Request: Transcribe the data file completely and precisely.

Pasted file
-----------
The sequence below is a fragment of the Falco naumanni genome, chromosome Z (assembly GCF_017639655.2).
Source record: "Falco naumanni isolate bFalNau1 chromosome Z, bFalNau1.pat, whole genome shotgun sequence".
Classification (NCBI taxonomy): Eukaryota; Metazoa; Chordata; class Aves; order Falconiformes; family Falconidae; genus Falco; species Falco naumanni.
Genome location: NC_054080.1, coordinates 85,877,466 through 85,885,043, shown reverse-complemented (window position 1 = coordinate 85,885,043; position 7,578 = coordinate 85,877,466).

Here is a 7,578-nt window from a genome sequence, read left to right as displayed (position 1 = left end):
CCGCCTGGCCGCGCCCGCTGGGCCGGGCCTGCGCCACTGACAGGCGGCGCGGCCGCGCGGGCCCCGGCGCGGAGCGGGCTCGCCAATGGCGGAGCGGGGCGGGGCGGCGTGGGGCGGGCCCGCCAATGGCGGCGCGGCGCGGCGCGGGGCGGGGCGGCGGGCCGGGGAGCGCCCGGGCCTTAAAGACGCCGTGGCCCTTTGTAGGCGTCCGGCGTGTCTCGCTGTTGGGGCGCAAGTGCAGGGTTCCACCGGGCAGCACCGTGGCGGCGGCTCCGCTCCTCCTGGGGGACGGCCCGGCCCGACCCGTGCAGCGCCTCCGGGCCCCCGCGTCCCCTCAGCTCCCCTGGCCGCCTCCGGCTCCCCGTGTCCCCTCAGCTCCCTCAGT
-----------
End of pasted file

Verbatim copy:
The sequence below is a fragment of the Falco naumanni genome, chromosome Z (assembly GCF_017639655.2).
Source record: "Falco naumanni isolate bFalNau1 chromosome Z, bFalNau1.pat, whole genome shotgun sequence".
Classification (NCBI taxonomy): Eukaryota; Metazoa; Chordata; class Aves; order Falconiformes; family Falconidae; genus Falco; species Falco naumanni.
Genome location: NC_054080.1, coordinates 85,877,466 through 85,885,043, shown reverse-complemented (window position 1 = coordinate 85,885,043; position 7,578 = coordinate 85,877,466).

Here is a 7,578-nt window from a genome sequence, read left to right as displayed (position 1 = left end):
CCGCCTGGCCGCGCCCGCTGGGCCGGGCCTGCGCCACTGACAGGCGGCGCGGCCGCGCGGGCCCCGGCGCGGAGCGGGCTCGCCAATGGCGGAGCGGGGCGGGGCGGCGTGGGGCGGGCCCGCCAATGGCGGCGCGGCGCGGCGCGGGGCGGGGCGGCGGGCCGGGGAGCGCCCGGGCCTTAAAGACGCCGTGGCCCTTTGTAGGCGTCCGGCGTGTCTCGCTGTTGGGGCGCAAGTGCAGGGTTCCACCGGGCAGCACCGTGGCGGCGGCTCCGCTCCTCCTGGGGGACGGCCCGGCCCGACCCGTGCAGCGCCTCCGGGCCCCCGCGTCCCCTCAGCTCCCCTGGCCGCCTCCGGCTCCCCGTGTCCCCTCAGCTCCCTCAGT